The Stubborn & Rebellious Son

How often do we punish individuals before addressing the ills of our social structures?

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Though we must fill in the gaps with our imaginations, one can picture the first son, the hated son--perhaps the son of the foreign captive, plucked as spoil during a period of violence and turmoil--as he begins to disobey, turns to alcohol and petty crimes, soon to robbery, perhaps to murder.

Now, he is bound in the town square and awaits execution.  

Root Causes

On the one hand, the inclusion of this story may teach us that strict justice must be applied. His behavior is dangerous and will become only more so. On the other hand, if the seeds of his behavior were planted a generation earlier, as his unwanted place in society was carved out by a lust-filled soldier turned insensitive and cruel father, then the execution of the stubborn and rebellious child is not a triumph of justice, but a failure of humanity.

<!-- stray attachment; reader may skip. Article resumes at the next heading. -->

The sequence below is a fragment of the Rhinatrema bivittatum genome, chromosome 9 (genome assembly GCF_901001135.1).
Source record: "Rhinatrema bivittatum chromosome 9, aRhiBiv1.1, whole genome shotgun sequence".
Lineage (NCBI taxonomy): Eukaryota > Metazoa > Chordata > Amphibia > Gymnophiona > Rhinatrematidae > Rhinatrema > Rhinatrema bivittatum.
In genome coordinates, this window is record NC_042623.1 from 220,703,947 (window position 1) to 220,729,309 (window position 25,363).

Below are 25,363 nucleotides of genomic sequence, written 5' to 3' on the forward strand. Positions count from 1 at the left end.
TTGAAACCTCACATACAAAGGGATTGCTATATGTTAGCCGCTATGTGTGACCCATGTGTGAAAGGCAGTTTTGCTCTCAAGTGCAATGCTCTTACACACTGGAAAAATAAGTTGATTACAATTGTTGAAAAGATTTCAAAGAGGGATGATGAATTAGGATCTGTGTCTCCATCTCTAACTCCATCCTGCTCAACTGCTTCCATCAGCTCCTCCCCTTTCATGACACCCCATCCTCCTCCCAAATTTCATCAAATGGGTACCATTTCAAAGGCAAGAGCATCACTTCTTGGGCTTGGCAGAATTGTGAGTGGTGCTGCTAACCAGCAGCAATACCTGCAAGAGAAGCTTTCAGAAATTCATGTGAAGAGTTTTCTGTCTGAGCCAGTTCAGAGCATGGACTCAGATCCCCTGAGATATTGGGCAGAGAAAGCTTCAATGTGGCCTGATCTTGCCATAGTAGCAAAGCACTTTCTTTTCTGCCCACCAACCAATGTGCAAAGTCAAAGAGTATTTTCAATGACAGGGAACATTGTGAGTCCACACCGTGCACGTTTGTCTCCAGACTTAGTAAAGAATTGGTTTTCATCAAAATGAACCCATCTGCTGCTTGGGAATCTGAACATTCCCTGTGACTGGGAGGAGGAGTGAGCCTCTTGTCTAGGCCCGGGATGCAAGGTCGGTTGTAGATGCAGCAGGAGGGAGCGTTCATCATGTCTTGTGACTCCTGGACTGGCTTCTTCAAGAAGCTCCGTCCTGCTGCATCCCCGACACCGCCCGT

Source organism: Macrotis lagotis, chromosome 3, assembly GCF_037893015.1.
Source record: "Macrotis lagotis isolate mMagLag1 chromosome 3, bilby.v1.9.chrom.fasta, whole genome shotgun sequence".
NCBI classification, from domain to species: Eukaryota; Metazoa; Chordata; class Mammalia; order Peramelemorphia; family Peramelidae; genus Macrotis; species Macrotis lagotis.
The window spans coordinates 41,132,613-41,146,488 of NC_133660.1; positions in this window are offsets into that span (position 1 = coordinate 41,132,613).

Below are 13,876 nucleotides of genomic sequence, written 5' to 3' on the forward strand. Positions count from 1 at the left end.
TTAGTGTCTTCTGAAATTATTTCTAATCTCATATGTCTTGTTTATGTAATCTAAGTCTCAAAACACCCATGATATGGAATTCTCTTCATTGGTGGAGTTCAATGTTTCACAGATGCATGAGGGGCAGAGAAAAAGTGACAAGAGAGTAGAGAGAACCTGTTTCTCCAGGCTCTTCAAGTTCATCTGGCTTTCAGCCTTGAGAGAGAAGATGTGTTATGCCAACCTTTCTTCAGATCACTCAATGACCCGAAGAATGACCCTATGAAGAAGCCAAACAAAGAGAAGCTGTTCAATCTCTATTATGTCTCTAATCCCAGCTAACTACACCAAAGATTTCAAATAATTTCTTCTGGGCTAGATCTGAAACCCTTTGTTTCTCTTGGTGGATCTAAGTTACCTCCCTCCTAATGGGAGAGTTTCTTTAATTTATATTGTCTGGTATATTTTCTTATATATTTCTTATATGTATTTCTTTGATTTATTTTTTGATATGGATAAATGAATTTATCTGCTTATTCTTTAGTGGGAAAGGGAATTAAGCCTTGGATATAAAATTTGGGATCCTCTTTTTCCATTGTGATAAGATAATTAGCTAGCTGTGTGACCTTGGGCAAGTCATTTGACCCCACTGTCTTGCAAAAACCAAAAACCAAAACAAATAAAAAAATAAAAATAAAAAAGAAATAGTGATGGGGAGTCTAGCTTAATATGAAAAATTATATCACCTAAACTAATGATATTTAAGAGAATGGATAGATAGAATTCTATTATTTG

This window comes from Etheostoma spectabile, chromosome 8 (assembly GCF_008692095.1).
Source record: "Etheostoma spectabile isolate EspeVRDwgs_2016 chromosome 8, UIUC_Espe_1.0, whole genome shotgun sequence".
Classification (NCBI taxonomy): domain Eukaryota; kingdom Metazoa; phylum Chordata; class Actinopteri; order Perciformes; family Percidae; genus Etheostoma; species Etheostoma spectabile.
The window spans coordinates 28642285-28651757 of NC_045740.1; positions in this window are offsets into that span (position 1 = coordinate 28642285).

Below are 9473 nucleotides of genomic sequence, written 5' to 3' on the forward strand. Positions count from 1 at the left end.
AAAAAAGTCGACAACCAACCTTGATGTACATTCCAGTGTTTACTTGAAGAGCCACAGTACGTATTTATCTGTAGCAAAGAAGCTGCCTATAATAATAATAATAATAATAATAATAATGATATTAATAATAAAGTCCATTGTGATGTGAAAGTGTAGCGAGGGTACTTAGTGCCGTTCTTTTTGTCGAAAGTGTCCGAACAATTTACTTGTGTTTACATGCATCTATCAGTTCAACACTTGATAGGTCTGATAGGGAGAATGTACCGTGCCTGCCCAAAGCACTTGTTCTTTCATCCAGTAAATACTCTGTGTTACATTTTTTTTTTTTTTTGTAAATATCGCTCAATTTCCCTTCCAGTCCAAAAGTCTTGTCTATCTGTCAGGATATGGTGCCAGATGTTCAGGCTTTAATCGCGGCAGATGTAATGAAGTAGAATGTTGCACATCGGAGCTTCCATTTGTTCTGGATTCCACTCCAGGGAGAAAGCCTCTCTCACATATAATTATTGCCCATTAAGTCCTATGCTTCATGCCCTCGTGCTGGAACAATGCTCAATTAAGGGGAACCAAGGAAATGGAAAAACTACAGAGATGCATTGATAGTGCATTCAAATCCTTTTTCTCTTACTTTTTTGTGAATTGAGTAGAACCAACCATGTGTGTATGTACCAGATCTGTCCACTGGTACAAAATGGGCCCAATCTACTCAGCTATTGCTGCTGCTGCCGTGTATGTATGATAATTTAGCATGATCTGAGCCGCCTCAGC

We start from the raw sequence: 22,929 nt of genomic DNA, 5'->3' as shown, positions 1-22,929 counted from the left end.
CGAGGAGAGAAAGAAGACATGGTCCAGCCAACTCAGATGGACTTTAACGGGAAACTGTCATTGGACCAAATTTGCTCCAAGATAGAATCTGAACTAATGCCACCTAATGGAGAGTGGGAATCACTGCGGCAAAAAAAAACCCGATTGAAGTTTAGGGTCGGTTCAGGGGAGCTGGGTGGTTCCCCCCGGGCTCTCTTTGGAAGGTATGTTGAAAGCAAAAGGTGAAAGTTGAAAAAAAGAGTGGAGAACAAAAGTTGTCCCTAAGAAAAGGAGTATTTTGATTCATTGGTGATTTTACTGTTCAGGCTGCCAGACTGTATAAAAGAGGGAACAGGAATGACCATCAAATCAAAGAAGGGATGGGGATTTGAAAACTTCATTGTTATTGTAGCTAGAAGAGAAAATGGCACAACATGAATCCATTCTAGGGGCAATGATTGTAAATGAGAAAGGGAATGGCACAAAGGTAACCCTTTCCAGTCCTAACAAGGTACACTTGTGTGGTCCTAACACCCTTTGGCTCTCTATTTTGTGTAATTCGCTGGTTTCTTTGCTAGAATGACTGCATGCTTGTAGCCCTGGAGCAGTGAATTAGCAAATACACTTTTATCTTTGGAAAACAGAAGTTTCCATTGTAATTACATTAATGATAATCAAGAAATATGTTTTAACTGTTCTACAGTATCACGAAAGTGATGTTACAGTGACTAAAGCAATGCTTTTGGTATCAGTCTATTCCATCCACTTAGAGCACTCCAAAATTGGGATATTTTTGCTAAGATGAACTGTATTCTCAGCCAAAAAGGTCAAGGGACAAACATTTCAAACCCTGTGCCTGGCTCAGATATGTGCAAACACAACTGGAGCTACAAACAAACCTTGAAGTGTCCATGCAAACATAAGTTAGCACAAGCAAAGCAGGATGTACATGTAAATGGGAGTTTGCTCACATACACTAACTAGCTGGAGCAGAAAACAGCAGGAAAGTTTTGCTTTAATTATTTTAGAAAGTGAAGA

This is true on an individual level as well as on a larger scale. The story is a complex warning against punishing the individual for the ills of the social structure. Societies carry out the ritual stoning of their "stubborn and rebellious sons" in various ways; criminal justice systems worldwide treat the final evils, the violence, the crime, without treating the systemic causes of crime--poverty, discrimination, and injustice.

Internationally, nations such as China, Colombia, and the Democratic Republic of Congo have earned the derision of the West by dint of their domestic civil rights abuses. And while we may have the responsibility to call this behavior out for what it is--crimes against humanity--this scenario must also be considered the symptom of a larger illness.

To what extent do the roots of this behavior go back to previous regimes? What role has military occupation, colonialism, and imperialism played in the development of the nation's own self image? What role does it continue to play?

Before we pick up the rifle or the stone, before we turn to incarceration or execution to diminish a society's evils, we must ask, "Have we considered the source of this behavior?" If we do not, then while we may act justly in the short term, we perpetuate the behavior in the long term. While blindness to the systemic causes of crime leaves us only with a deadchild and inconsolable parents, education, empowerment, and the fair sharing of resources may extinguish the cycle that created the stubborn and rebellious son. The outcome is a just and functioning civil society.

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Evan Wolkenstein is the Director of Experiential Education and a Tanach teacher at the Jewish Community High School of the Bay in San Francisco.